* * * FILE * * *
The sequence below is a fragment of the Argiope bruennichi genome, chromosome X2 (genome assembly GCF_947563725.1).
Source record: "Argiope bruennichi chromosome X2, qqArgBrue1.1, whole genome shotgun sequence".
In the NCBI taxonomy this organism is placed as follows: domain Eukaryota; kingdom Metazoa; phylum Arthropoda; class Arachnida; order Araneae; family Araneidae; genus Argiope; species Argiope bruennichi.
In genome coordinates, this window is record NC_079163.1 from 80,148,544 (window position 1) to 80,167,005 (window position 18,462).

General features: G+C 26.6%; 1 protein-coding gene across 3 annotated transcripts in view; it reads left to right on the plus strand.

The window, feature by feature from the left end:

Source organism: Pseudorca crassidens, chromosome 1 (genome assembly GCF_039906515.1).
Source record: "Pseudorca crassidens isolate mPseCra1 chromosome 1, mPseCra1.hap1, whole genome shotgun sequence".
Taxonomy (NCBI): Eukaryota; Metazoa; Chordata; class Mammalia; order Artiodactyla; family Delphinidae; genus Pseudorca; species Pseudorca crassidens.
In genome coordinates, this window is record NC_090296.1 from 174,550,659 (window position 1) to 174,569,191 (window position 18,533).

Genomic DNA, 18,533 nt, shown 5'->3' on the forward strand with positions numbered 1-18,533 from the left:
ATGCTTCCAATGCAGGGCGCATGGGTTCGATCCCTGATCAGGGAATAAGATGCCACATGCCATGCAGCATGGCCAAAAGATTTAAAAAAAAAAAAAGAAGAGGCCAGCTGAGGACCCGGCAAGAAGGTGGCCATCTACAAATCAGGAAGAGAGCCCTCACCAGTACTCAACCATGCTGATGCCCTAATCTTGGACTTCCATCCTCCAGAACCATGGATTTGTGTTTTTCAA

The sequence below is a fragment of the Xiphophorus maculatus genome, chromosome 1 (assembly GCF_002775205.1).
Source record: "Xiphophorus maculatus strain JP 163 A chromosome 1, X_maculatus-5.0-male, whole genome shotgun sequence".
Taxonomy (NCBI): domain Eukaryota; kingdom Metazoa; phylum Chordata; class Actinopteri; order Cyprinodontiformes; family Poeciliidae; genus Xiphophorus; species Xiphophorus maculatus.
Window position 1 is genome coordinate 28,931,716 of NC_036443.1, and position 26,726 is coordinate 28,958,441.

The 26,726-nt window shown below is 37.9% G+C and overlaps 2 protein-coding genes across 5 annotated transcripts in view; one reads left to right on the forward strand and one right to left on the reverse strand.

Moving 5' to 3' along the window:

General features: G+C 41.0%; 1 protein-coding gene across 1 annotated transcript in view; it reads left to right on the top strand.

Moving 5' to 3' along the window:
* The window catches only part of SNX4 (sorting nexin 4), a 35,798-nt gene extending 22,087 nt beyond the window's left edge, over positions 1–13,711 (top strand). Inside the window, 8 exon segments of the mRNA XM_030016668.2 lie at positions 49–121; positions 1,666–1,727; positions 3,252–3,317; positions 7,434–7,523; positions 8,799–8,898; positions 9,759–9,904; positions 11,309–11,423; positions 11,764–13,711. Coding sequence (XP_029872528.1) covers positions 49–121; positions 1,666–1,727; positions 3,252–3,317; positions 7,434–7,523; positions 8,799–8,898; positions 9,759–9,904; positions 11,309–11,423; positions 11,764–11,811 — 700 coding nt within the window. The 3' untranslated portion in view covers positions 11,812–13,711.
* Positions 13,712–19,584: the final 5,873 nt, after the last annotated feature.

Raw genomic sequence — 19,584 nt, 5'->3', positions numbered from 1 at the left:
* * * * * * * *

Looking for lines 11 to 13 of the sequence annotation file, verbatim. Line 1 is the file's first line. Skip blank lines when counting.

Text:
Genomic DNA, 18,533 nt, shown 5'->3' on the forward strand with positions numbered 1-18,533 from the left:
ATGCTTCCAATGCAGGGCGCATGGGTTCGATCCCTGATCAGGGAATAAGATGCCACATGCCATGCAGCATGGCCAAAAGATTTAAAAAAAAAAAAAGAAGAGGCCAGCTGAGGACCCGGCAAGAAGGTGGCCATCTACAAATCAGGAAGAGAGCCCTCACCAGTACTCAACCATGCTGATGCCCTAATCTTGGACTTCCATCCTCCAGAACCATGGATTTGTGTTTTTCAA

The sequence below is a fragment of the Xiphophorus maculatus genome, chromosome 1 (assembly GCF_002775205.1).